My HRE colleagues and I spend a lot of time during the show meeting with vendors, and while some of them seem to want to spend all of our limited time hawking their products (boring!) others are genuinely interested in talking about the state of the HCM market (and yeah, I know human capital management is a tiresome and annoying buzzword to some, but I digress).
Anyway, Charles Coy, director of product marketing at Cornerstone OnDemand, said product differentiation is getting tougher and tougher every year for talent-management vendors like his firm. “Look around the show floor,” he told me, gesturing at the crowded booths covering the exhibit floor at this year’s HR Technology® Conference.
“So many of us are selling what are essentially the same products, delivered the same way [via SaaS]–how do you stand out from the crowd?” Cornerstone’s strategy will be to distinguish itself from others by pointing out to prospective clients that its suite of tools were developed “organically” (in-house), unlike other vendors, who are assembling suites by going out and purchasing other vendors and integrating their products. “Our products run on the same data platform,” said Coy. “I may be wrong, but I do think that’s a differentiator.”
Coy also chatted at length about the Cornerstone Foundation, a nonprofit foundation created by his firm which — among other things — donates free Cornerstone software to outfits like Teach for America and various charities. “Nonprofits are really underserved in this area,” he said. Interesting …
Michael Custers and Brad Everett of Northgate Arinso chatted about their firm, which recently completed its purchase of Convergys Corp.’s HR business-process outsourcing operations, which makes them one of the largest such vendors in North America, putting them in direct competition with the folks at Hewitt, IBM and Accenture. “We’re a global firm, not US-centric, and we think that will differentiate us,” said Everett.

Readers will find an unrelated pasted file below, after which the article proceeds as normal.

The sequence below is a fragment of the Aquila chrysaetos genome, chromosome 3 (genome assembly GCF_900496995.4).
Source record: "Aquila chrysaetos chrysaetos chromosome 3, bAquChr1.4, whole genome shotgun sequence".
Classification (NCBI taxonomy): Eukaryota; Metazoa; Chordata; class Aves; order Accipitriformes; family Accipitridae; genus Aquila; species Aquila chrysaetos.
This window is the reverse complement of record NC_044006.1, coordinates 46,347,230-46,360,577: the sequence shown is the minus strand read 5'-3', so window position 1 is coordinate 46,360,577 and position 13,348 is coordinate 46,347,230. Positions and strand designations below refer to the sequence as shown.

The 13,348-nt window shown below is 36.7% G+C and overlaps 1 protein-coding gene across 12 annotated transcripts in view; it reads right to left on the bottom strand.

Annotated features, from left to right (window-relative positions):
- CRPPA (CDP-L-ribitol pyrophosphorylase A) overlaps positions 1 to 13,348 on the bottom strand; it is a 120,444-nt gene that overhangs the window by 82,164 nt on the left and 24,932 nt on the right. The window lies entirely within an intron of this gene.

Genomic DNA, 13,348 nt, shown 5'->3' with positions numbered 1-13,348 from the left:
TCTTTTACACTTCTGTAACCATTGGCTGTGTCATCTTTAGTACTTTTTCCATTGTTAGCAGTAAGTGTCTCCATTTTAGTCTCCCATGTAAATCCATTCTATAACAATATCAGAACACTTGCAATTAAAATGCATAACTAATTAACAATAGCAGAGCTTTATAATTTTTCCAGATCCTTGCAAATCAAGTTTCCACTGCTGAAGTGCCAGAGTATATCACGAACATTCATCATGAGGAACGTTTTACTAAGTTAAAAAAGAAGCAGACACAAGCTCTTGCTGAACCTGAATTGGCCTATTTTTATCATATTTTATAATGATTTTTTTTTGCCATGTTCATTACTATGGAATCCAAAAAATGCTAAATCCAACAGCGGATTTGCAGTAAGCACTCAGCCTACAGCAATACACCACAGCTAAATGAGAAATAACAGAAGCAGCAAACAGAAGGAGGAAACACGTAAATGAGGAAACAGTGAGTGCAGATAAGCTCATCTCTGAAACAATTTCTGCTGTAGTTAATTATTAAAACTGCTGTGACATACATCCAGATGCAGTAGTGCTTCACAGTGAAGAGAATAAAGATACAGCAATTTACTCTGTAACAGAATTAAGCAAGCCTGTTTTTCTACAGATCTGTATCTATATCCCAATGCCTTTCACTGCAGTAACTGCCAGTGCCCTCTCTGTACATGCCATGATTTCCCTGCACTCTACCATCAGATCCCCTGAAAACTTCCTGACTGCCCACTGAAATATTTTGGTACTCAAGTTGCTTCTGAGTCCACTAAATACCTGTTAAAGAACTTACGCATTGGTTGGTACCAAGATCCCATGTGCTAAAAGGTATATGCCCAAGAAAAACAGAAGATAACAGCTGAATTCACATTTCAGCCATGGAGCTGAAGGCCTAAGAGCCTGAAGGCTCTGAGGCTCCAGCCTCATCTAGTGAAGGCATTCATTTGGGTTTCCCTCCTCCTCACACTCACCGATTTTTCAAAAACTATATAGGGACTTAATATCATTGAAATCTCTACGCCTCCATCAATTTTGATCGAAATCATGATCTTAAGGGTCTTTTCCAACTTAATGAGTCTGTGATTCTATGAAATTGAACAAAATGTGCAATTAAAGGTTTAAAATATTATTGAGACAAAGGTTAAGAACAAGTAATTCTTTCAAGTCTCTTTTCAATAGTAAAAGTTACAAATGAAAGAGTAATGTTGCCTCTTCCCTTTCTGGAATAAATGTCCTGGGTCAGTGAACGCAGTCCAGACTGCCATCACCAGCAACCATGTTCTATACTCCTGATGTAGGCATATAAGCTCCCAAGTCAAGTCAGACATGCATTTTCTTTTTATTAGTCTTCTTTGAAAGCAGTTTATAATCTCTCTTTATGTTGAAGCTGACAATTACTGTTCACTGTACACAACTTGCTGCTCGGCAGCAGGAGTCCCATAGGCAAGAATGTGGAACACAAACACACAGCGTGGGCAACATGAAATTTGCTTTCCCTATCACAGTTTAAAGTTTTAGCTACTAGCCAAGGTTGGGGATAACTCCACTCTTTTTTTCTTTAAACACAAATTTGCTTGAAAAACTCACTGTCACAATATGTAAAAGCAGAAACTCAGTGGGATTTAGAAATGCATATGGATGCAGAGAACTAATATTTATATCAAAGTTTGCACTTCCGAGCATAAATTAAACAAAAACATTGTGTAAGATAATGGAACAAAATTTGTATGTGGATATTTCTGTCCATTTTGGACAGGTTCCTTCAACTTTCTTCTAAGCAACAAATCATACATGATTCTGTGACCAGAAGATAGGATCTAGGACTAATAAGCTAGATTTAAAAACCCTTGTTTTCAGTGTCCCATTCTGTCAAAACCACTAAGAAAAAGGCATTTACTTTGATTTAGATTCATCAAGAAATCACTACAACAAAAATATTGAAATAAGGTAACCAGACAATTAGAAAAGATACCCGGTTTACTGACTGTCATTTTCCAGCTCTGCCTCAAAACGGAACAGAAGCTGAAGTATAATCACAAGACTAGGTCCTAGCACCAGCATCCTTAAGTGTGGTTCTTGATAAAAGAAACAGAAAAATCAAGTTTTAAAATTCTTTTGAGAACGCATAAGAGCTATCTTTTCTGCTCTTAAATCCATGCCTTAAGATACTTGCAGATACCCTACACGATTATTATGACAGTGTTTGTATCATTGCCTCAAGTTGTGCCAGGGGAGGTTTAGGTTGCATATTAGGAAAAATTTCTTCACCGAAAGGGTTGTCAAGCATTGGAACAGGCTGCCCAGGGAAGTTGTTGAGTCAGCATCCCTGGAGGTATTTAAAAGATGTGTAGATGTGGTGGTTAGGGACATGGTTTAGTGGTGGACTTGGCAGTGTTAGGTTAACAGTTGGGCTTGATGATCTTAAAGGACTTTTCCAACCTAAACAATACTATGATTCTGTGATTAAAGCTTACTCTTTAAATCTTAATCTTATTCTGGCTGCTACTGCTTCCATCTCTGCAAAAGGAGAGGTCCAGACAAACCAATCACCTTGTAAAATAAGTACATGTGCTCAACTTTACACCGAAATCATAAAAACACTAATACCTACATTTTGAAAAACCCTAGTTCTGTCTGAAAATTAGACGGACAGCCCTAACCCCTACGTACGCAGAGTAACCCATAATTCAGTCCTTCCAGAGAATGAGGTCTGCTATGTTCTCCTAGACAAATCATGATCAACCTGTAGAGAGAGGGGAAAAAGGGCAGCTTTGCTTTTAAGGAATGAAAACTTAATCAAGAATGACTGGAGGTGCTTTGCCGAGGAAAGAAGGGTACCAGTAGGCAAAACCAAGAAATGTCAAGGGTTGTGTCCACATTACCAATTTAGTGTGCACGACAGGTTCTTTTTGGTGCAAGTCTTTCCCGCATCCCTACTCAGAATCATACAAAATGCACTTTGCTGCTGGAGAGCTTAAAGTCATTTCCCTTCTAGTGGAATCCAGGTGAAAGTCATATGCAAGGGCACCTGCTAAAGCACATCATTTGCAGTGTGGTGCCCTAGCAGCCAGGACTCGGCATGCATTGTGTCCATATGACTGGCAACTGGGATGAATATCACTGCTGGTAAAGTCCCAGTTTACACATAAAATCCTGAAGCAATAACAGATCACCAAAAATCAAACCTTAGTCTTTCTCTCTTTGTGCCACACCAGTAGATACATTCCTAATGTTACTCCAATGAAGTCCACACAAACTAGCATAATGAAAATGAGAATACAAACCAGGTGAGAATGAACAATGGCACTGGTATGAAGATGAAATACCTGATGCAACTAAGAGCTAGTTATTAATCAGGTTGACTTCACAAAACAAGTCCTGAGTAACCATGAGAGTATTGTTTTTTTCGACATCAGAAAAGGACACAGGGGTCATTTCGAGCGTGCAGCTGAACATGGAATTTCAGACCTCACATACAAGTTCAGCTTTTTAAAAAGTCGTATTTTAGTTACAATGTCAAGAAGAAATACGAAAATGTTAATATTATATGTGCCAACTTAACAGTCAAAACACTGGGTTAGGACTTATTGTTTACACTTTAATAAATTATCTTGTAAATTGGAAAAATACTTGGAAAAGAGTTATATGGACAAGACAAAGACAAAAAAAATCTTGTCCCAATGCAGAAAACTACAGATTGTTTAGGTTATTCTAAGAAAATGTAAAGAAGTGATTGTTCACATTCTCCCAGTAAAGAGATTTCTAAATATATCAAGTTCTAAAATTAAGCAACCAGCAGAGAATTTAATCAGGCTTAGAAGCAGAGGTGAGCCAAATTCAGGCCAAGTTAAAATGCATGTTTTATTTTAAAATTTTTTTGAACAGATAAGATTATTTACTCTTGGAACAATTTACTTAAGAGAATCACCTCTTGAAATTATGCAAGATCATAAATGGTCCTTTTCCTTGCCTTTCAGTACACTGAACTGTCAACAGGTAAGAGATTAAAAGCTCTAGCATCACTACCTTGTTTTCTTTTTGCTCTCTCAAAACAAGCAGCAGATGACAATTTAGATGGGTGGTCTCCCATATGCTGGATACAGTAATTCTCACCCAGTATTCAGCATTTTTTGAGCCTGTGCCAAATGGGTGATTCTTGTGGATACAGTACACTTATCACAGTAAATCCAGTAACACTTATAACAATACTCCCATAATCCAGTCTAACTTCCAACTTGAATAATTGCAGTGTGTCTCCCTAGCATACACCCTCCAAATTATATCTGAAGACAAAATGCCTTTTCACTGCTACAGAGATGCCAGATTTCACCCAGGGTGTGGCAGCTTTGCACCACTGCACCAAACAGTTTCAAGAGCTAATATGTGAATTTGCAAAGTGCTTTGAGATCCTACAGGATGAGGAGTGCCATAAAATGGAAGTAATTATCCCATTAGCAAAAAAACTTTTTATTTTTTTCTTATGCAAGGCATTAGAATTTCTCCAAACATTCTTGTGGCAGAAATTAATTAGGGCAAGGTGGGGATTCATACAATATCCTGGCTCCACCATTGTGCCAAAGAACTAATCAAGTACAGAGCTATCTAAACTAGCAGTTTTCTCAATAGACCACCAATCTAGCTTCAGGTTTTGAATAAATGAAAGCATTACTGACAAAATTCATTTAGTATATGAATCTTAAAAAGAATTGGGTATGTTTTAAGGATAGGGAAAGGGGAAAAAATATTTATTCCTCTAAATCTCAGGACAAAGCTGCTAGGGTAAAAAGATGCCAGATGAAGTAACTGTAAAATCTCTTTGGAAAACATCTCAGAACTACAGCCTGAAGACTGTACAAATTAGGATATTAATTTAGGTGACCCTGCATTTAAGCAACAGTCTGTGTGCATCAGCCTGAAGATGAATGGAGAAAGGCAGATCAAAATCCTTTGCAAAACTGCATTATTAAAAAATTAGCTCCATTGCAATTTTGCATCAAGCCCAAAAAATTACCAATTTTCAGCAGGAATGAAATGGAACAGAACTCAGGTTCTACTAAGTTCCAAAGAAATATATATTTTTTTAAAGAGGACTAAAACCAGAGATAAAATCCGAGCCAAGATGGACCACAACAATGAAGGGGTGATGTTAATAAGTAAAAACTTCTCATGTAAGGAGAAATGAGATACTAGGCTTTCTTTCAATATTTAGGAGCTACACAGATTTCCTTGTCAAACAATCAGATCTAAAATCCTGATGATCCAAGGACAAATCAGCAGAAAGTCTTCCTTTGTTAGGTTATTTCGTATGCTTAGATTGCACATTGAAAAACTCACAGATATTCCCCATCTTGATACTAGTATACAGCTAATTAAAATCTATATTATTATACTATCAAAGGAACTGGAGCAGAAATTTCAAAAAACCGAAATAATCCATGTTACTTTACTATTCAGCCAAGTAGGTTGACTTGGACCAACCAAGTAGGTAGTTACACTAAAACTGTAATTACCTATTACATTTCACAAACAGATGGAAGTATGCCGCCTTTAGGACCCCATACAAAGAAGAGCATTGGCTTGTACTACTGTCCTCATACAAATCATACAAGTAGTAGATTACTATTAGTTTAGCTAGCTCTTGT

Over at Saba, they’re feeling pretty confident that collaboration as an actual, workable reality (as opposed to a topic that no one but industry analysts is talking about) is finally taking off, said Yvette Cameron, vice president and general manager.
“HR people are really starting to drive collaboration and networking within their organizations, and we think that’s great–we want to see them get out in front of this, not hang back and let other departments take the lead,” she told me. Yvette has some self-interest at stake, of course: Saba’s just introduced Saba People Systems, a suite of collaboration, learning and performance applications that’s designed to “power up the individuals in the organization.” Hmmmmm …
Meanwhile, Successfactors and Workday are vigorously going after the core HR systems market, with Successfactors asserting that the market is eager for core HR products from best-of-breed vendors. Successfactors can indeed boast of winning over giant technology firm EMC, which is replacing its PeopleSoft enterprise system with SuccessFactors’ EmployeeCentral product for core HR.
And Workday is continuing to go after the large-enterprise market, having used the show to demonstrate how Flextronics (which itself is practially the size of a small country) is one of the small-but-growing cadre of big corporations that are moving away from ERP to SaaS-based enterprise systems.
And what about the regular stream of software updates that SaaS customers receive–which, if you’re a large and complex organization like Flextronics, can wreak havoc on your internal processes?
“We’re getting much more proactive at communication, letting our customers know ahead of time what these updates will do so they can make sure nothing gets messed up,” said Workday’s Andy McCarthy. Interesting times. We’ll see how things look next year in Las Vegas, where the 2011 HR Technology® Conference will be held at the Mandalay Bay resort.